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Stories Of Children Coming To American Bring Memories To Green Country Family

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The Orellana family is living the American dream in Oklahoma. The Orellana family is living the American dream in Oklahoma.
Violence, extortion and poverty are forcing people to send their children on dangerous journeys to cross the border in hopes escaping corruption. Violence, extortion and poverty are forcing people to send their children on dangerous journeys to cross the border in hopes escaping corruption.
It costs money to send children with border smugglers, usually all the money a family has. It costs money to send children with border smugglers, usually all the money a family has.
JENKS, Oklahoma -

The stories some children have of making it to America are harrowing. They're especially difficult to hear for those who escaped those countries to start a new life in the U.S. The stories are bringing back memories for one couple who recently became American citizens.

They've been in Oklahoma for more than a decade now. They came here legally on a work visa and while they don't advocate crossing the border illegally, they understand why it's happening.

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The Orellana family is living the American dream in Oklahoma.

“I was very attracted to coming here because we could raise our way of living. It's not that we were suffering down there,” said Alfonso Orellana, originally from Guatemala.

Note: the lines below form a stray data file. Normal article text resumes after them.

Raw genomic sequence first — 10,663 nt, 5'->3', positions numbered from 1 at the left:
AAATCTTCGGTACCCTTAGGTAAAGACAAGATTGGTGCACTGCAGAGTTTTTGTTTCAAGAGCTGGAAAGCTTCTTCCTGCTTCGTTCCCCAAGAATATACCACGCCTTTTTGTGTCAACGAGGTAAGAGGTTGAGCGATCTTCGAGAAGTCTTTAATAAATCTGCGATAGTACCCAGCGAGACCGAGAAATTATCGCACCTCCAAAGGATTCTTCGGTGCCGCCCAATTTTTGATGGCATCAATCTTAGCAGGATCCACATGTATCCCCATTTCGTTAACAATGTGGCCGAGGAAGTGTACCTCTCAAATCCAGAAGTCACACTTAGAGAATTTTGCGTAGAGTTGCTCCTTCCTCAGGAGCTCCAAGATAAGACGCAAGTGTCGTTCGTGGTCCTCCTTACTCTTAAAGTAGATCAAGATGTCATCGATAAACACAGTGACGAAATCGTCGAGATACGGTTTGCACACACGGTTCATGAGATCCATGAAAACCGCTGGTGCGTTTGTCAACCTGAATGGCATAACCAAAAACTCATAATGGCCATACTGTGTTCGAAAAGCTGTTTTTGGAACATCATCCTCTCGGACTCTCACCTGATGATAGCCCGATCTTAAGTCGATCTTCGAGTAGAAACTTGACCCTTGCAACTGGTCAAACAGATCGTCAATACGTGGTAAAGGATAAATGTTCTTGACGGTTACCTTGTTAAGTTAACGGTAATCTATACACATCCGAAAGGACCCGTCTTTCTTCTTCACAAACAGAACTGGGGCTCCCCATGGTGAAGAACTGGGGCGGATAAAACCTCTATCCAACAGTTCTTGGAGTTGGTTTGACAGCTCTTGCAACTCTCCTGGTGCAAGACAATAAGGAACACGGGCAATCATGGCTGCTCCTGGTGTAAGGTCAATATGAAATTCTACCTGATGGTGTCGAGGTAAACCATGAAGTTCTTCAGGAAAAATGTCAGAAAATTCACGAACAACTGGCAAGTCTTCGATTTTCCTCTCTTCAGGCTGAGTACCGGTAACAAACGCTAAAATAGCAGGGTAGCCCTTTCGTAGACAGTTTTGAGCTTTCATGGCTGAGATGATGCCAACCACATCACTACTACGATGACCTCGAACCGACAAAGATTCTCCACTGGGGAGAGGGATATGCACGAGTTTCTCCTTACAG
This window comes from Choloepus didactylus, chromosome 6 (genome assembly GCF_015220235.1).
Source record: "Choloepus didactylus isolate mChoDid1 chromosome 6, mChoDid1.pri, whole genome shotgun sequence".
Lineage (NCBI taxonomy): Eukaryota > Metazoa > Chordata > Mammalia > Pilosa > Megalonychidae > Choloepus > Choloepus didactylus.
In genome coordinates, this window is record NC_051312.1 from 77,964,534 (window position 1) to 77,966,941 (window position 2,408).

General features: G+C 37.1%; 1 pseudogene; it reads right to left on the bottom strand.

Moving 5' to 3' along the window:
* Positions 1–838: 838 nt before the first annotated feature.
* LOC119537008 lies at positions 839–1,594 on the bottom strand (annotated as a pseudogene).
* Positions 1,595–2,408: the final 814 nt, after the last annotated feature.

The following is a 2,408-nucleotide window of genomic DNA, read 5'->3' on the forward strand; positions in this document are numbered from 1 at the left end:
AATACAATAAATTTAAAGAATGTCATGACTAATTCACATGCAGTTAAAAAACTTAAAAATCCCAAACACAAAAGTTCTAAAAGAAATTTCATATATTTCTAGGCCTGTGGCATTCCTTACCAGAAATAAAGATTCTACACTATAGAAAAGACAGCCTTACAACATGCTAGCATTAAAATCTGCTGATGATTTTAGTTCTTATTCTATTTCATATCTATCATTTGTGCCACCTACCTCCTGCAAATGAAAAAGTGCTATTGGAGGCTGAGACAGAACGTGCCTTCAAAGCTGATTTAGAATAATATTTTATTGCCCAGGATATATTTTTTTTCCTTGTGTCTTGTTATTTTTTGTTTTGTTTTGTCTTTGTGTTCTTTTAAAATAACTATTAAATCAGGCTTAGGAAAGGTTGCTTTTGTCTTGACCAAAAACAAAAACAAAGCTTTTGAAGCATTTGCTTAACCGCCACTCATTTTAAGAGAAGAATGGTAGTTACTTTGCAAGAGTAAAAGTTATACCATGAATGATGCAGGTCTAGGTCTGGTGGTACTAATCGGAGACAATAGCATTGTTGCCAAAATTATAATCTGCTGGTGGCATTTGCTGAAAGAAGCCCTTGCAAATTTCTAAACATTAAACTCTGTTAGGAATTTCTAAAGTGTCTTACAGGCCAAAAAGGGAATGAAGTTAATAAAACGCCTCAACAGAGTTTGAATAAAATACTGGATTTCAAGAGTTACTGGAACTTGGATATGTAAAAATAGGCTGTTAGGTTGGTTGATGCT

A job brought Alfonso and Lesley to Jenks from Guatemala 14 years ago, the perfect place for the couple to raise their two children.

“We always talk to them about how blessed they are,” Alfonso said.

Their feet are firmly planted in Green Country, but a big piece of their hearts will always be in the country where they were born and raised, the country where their entire family still lives.

“They feel better that we're here than down there because of the situation they're living down there,” said Alfonso.

They said violence, extortion and poverty are forcing people to send their children on dangerous journeys to cross the border in hopes escaping corruption.

“They're desperate. They'd rather do that than staying back home,” Lesley said.

Alfonso said, “We have heard of situations, almost first hand, very close to our families, either kidnappings or even people that are actually killed or hurt in gunfire because somebody failed to pay the extortion money.”

And it costs money to send children with border smugglers, usually all the money a family has, and there are no guarantees they'll make it to the U.S. or even survive the trip.

If they do make it, however, it's worth that high price.

“They are absolutely in better hands. They are in the best, the safest place in a long time,” said Alfonso.

The couple said a lot of families are tricked into believing it's simple to cross the border and get permission to stay.

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